Use Gestures to Communicate

Verbal communication can also be hard for visual learners. So, when you are trying to teach something to your kid with words, use your hands and your entire body to support your words. You may help your kid to memorize certain things easier, if you back your words up with signs. Your child is more likely to remember you “talking” with your hands than what you said in words. This is another reason visual learners benefit from online tutoring – tutors use video to communicate with students.

As you see, these practical tips for parents can make your study times easier and more fun. You can learn to “speak the same language” with your child and avoid frustration when you communicate. When you need extra help, contact us for a private or online tutor that can provide the learning environment your visual learner needs to excel in school.

Helping Your Child with Reading

 

Children who like to read do better in school.

Reading with your child is incredibly important for a number of reasons. Learning to read from an early age is an essential step in all education. Reading is an intrinsic aspect of education regardless of the subject. A child who learns to read at home will be at an advantage when it comes to schoolwork.

Reading with and to your child is also an excellent bonding opportunity as you spend quality time with them in a learning environment.

The Research

Reading Is Fundamental (RIF) published research early this year that noted only one-third of parents read bedtime stories regularly with their children on a nightly basis, and half the parents surveys believe their child spends way more time watching TV or playing video games than reading.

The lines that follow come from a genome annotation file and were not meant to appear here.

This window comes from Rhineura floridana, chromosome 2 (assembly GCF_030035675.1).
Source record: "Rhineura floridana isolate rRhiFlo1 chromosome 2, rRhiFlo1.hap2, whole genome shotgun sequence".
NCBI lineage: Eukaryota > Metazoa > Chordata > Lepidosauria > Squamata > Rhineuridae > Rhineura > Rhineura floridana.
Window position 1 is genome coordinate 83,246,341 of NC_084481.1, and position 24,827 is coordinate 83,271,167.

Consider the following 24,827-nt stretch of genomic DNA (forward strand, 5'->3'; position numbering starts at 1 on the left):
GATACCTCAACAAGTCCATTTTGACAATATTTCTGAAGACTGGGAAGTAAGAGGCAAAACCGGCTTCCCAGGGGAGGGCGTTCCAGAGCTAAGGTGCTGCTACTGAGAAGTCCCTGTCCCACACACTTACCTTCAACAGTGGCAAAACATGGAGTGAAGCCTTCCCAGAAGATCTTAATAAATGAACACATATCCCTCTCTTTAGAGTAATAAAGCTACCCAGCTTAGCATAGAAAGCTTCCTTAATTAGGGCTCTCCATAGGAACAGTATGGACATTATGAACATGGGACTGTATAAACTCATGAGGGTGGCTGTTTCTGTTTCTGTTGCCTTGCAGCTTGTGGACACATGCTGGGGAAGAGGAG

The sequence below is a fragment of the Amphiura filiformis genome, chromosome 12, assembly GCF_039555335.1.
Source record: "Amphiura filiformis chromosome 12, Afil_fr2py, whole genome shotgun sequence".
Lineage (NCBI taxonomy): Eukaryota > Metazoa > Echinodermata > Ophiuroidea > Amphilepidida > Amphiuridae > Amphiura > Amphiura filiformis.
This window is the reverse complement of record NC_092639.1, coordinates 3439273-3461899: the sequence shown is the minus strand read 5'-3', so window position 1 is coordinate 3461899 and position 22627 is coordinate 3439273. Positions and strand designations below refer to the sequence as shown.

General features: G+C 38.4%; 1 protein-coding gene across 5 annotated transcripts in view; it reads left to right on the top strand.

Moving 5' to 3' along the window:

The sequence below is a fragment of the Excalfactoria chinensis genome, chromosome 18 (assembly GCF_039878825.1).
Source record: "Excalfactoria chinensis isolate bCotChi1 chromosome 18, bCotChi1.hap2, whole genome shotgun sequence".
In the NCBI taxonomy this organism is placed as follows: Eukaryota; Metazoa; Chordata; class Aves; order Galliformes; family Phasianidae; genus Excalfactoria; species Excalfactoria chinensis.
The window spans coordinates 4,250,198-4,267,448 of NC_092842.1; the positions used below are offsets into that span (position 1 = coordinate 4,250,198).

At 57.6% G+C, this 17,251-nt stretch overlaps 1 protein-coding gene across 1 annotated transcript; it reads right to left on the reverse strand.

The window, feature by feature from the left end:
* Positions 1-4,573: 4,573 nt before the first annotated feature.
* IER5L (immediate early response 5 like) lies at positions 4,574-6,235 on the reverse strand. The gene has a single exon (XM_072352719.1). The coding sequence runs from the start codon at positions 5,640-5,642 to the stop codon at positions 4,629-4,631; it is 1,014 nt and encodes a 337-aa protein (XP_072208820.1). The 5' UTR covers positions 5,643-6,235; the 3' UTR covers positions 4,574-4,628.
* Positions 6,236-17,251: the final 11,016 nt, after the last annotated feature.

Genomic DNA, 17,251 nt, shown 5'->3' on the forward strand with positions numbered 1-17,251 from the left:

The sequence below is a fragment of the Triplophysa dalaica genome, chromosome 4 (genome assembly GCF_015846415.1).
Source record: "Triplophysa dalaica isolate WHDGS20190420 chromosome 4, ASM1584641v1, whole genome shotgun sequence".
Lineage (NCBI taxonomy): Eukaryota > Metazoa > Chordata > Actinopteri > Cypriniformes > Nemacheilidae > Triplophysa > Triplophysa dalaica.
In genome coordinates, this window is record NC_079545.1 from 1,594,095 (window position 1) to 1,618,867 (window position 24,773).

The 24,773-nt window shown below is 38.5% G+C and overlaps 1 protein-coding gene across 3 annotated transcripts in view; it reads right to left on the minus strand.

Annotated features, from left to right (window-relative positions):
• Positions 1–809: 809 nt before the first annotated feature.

The key reason for not reading with a child was given as ‘lack of time’. Clearly, as working adults we lead busy lives, but is there anything we can do to make it easier to read with our kids?

A Little and Often

It’s best to read little and often, so try to put aside some time for it every day. This will also become a crucial bonding period. A little bit each day will quickly become a daily activity and an interest shared. Ten minutes before bed every night is not much of a commitment to make.

Set a Good Example

It is a well-known fact that children model their parents. If they see mom and dad regularly reading, they will be more likely to do the same. It will reduce any negativity towards books as being boring or dull. In addition you could talk to them about what you are reading and encourage them to do the same. Try and share thoughts, ideas, and hopes to do with the books you are both reading.

Simple Tips for Helping Your Child to Enjoy Books

Look for books on topics that you know your child is interested in. If they like trains, look for books which feature trains. This will help them to get excited about reading.

  • Make sure that children’s books are easily accessible in different rooms around your house.
  • Surround them not only with books but all sorts of reading materials. Magazines, newspapers, non-fiction will all help your child get used to the written word.
  • Read to your children and have them read to you. Not only will this be a nice bonding moment for you and your child it will help foster an interest in the material and the act of reading.
  • If English isn’t your family’s first language, you should make sure you buy dual-language books. Or split the reading between the different languages.  You should not restrict reading to just the one language.

Use these tips to engage your child in reading and you will have a reader for life!